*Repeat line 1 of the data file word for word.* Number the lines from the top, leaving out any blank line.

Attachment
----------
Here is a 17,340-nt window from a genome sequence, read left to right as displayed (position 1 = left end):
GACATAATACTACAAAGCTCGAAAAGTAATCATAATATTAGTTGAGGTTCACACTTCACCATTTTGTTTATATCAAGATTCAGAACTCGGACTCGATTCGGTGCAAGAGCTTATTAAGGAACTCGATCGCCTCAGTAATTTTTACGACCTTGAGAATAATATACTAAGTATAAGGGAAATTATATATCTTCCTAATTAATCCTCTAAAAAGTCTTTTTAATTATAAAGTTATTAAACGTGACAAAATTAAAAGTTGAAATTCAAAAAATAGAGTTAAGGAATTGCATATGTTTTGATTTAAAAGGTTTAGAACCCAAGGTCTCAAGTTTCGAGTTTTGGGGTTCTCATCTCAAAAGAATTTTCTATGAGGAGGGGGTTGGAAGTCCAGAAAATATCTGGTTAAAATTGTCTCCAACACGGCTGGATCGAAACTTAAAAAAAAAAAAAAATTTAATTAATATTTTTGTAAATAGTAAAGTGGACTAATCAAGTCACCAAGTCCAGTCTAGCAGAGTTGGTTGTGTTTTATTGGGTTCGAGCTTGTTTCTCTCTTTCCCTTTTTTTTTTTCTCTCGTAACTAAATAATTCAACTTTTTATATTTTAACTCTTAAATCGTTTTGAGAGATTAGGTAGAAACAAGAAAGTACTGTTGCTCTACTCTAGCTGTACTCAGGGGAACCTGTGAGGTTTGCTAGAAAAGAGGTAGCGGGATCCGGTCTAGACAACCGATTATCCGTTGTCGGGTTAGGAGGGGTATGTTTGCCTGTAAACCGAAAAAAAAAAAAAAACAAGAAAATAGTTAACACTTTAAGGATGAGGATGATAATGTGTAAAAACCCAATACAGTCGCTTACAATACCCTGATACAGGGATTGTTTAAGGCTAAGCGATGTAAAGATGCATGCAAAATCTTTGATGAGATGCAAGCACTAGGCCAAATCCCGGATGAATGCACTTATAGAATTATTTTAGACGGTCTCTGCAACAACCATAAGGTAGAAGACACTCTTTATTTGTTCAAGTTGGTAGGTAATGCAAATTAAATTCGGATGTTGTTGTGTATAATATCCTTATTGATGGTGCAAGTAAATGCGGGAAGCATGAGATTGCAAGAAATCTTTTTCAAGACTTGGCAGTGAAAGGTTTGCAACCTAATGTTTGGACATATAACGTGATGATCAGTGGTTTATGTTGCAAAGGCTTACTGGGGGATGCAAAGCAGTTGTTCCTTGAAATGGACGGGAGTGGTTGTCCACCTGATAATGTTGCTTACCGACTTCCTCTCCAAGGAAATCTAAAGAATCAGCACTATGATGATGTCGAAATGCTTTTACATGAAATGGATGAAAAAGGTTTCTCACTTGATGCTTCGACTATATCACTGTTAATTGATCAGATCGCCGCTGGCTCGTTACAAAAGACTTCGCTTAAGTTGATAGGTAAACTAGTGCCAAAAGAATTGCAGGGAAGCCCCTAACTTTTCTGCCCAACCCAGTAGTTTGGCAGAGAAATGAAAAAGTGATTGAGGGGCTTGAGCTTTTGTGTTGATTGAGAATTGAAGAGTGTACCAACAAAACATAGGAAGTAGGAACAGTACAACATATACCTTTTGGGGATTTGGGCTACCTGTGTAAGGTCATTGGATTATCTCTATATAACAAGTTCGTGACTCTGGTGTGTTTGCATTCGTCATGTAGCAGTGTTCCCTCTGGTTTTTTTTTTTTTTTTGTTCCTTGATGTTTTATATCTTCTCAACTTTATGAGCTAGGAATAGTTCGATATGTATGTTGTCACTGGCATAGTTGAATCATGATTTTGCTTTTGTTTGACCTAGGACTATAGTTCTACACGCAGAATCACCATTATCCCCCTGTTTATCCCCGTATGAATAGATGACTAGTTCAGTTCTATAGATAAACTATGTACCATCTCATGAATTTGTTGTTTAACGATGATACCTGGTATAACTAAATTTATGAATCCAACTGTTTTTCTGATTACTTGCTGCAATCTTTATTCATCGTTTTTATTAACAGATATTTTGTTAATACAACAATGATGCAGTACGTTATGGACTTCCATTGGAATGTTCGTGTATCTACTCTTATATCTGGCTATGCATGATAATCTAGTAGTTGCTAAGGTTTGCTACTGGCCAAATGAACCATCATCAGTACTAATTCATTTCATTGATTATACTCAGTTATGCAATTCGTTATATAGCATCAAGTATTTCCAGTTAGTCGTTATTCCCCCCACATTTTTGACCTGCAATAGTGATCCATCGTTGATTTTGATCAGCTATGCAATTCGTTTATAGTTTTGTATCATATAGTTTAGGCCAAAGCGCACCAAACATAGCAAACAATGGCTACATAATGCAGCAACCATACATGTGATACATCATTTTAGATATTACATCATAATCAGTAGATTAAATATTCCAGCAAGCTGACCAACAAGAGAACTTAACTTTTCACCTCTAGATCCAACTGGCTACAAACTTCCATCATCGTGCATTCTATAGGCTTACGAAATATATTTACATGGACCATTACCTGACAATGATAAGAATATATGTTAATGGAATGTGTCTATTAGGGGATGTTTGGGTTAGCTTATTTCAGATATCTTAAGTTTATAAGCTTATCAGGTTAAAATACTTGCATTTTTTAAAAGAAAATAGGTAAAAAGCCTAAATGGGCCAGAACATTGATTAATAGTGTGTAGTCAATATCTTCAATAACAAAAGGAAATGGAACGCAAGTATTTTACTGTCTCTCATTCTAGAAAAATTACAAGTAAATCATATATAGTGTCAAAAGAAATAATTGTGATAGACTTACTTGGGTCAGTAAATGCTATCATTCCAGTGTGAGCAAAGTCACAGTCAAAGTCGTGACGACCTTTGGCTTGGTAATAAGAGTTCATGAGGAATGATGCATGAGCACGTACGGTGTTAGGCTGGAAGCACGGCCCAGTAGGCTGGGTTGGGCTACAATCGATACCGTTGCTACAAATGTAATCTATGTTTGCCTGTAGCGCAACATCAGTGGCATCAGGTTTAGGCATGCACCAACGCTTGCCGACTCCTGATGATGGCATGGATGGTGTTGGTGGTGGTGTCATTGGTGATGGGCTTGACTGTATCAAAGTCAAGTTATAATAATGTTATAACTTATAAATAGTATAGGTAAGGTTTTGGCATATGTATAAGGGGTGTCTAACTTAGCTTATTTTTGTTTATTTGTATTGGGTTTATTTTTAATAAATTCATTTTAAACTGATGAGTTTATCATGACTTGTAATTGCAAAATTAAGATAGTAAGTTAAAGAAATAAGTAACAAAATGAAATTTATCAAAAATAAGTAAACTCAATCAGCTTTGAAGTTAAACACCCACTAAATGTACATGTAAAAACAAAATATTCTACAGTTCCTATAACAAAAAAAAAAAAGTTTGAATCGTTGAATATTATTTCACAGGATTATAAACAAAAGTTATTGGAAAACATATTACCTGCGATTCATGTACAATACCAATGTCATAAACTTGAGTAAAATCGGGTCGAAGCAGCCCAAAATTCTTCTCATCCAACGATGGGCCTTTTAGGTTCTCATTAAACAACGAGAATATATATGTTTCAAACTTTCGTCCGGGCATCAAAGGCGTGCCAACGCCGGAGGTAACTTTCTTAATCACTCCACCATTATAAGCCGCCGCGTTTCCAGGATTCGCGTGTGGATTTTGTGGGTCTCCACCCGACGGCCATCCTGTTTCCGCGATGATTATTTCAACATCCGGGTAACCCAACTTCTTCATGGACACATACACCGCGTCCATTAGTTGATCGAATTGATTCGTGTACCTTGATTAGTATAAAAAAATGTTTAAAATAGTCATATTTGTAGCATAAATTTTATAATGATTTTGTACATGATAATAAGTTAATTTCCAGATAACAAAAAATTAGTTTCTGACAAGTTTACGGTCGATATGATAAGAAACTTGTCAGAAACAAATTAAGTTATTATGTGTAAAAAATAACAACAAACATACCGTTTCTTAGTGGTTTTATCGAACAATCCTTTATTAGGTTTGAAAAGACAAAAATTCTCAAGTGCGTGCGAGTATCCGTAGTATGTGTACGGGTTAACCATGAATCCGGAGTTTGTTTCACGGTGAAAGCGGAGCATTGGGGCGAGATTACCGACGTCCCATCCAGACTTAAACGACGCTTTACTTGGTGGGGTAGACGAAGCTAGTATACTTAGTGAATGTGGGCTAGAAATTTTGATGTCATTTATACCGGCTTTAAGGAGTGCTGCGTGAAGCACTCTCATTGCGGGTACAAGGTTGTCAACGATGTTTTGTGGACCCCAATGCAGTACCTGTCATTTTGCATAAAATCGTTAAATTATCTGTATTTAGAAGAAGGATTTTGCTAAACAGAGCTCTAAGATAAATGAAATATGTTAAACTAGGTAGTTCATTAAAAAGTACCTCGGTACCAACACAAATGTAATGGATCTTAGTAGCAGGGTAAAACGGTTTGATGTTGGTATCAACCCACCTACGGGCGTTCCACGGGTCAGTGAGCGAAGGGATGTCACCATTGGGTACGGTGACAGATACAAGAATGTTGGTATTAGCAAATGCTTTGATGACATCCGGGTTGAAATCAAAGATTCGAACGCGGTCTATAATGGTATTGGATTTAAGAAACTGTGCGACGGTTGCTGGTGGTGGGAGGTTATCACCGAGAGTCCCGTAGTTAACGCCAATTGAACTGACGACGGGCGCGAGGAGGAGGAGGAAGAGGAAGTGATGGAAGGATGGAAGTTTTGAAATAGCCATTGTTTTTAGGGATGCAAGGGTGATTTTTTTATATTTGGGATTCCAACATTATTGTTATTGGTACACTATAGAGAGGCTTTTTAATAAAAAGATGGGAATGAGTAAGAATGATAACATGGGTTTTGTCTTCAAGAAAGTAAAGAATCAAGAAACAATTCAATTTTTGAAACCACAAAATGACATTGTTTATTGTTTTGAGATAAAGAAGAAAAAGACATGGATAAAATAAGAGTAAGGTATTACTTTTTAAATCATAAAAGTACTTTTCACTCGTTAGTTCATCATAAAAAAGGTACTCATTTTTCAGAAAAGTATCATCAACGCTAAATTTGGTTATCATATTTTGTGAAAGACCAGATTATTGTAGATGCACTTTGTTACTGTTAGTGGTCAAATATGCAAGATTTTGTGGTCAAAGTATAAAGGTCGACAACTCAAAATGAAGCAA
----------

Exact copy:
Here is a 17,340-nt window from a genome sequence, read left to right as displayed (position 1 = left end):